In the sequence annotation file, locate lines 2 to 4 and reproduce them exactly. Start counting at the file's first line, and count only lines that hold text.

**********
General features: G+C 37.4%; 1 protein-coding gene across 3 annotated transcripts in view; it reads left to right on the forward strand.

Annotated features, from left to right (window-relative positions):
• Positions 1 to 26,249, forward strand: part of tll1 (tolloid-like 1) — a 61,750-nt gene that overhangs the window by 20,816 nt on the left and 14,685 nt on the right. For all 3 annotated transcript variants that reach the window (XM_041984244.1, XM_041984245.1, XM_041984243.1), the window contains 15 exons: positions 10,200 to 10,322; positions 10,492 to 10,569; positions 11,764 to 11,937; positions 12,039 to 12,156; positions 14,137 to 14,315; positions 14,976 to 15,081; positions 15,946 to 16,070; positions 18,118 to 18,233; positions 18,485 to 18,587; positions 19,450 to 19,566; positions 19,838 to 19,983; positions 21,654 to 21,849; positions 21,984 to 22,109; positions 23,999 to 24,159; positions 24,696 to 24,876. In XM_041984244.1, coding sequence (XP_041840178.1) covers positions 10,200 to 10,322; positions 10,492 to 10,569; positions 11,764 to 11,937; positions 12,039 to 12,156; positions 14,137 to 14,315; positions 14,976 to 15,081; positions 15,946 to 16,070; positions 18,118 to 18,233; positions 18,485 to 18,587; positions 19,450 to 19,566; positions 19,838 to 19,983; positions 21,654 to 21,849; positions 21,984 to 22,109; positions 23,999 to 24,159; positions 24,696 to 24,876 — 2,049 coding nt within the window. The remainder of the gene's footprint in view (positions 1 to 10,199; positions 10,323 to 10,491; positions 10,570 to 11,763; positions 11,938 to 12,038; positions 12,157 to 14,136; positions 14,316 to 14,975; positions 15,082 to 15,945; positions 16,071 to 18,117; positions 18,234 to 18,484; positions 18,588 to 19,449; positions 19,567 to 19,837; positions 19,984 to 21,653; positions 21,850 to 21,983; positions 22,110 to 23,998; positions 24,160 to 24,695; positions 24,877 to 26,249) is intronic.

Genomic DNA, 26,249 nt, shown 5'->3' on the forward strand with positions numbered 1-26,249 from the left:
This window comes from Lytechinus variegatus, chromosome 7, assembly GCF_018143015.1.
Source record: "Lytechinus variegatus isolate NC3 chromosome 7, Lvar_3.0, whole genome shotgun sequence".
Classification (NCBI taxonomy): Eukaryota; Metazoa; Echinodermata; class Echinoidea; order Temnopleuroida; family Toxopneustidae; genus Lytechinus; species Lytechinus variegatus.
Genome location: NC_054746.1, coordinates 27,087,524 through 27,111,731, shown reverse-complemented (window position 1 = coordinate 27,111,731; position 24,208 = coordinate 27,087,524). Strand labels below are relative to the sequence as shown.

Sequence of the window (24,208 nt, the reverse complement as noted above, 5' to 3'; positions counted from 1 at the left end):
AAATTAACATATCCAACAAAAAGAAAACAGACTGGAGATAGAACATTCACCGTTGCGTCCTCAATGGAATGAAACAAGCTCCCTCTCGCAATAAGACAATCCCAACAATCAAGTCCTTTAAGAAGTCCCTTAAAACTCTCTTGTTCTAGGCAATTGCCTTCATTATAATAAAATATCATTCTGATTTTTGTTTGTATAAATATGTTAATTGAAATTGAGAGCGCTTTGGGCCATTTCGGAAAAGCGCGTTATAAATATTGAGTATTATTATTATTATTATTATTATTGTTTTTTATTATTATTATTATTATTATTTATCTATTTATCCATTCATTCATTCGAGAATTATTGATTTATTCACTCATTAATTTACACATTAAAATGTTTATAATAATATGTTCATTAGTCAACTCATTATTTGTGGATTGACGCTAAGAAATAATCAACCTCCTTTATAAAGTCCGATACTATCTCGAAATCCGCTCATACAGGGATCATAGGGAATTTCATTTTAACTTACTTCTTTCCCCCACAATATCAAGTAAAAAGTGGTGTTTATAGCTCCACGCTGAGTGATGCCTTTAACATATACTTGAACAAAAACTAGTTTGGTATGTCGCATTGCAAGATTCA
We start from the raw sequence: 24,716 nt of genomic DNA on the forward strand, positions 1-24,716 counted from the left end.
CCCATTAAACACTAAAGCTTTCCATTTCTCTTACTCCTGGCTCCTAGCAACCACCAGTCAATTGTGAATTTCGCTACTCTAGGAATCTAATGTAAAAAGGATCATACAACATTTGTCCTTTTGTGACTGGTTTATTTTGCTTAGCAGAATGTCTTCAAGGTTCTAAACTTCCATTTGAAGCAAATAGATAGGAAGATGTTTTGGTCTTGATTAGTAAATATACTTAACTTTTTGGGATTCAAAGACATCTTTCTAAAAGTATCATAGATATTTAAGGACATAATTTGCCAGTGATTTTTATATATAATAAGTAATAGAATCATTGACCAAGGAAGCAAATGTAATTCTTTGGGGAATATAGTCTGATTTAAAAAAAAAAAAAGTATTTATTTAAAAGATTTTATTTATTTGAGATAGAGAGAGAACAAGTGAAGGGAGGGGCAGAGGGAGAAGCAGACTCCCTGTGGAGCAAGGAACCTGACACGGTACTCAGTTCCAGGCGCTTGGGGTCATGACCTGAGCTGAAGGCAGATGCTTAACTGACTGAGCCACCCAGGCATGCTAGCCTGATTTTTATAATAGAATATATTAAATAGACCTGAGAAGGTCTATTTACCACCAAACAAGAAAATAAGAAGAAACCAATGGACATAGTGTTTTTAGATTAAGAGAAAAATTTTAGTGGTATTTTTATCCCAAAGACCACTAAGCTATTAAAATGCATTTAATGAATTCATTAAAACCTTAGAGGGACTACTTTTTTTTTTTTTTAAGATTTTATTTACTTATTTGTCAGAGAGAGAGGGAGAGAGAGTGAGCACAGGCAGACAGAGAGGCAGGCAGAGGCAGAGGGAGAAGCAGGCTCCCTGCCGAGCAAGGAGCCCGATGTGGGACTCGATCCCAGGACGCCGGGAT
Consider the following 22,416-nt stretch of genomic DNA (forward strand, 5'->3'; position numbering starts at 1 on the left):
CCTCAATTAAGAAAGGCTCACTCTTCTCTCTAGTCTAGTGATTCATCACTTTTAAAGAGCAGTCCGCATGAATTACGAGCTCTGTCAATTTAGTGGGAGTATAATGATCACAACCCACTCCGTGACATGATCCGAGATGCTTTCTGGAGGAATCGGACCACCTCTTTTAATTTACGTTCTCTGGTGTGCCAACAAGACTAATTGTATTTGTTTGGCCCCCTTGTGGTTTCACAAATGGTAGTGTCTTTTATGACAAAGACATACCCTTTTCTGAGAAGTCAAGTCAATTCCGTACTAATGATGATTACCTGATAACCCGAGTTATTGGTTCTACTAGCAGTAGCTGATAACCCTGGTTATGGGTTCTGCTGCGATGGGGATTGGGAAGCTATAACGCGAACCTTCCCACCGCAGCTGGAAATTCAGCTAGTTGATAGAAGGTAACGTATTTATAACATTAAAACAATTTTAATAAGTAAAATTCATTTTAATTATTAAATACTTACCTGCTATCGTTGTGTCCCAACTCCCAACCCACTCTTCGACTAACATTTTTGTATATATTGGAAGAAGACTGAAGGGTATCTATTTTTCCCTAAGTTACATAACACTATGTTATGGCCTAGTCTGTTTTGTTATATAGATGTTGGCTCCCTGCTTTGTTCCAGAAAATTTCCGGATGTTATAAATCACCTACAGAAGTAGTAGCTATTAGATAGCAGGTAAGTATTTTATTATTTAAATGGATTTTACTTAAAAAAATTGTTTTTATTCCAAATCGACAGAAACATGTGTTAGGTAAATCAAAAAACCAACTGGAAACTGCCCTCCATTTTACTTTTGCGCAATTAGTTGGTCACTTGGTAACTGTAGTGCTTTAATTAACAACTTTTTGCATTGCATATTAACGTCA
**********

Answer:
Annotated features, from left to right (window-relative positions):
• Positions 1 to 26,249, forward strand: part of tll1 (tolloid-like 1) — a 61,750-nt gene that overhangs the window by 20,816 nt on the left and 14,685 nt on the right. For all 3 annotated transcript variants that reach the window (XM_041984244.1, XM_041984245.1, XM_041984243.1), the window contains 15 exons: positions 10,200 to 10,322; positions 10,492 to 10,569; positions 11,764 to 11,937; positions 12,039 to 12,156; positions 14,137 to 14,315; positions 14,976 to 15,081; positions 15,946 to 16,070; positions 18,118 to 18,233; positions 18,485 to 18,587; positions 19,450 to 19,566; positions 19,838 to 19,983; positions 21,654 to 21,849; positions 21,984 to 22,109; positions 23,999 to 24,159; positions 24,696 to 24,876. In XM_041984244.1, coding sequence (XP_041840178.1) covers positions 10,200 to 10,322; positions 10,492 to 10,569; positions 11,764 to 11,937; positions 12,039 to 12,156; positions 14,137 to 14,315; positions 14,976 to 15,081; positions 15,946 to 16,070; positions 18,118 to 18,233; positions 18,485 to 18,587; positions 19,450 to 19,566; positions 19,838 to 19,983; positions 21,654 to 21,849; positions 21,984 to 22,109; positions 23,999 to 24,159; positions 24,696 to 24,876 — 2,049 coding nt within the window. The remainder of the gene's footprint in view (positions 1 to 10,199; positions 10,323 to 10,491; positions 10,570 to 11,763; positions 11,938 to 12,038; positions 12,157 to 14,136; positions 14,316 to 14,975; positions 15,082 to 15,945; positions 16,071 to 18,117; positions 18,234 to 18,484; positions 18,588 to 19,449; positions 19,567 to 19,837; positions 19,984 to 21,653; positions 21,850 to 21,983; positions 22,110 to 23,998; positions 24,160 to 24,695; positions 24,877 to 26,249) is intronic.

Genomic DNA, 26,249 nt, shown 5'->3' on the forward strand with positions numbered 1-26,249 from the left: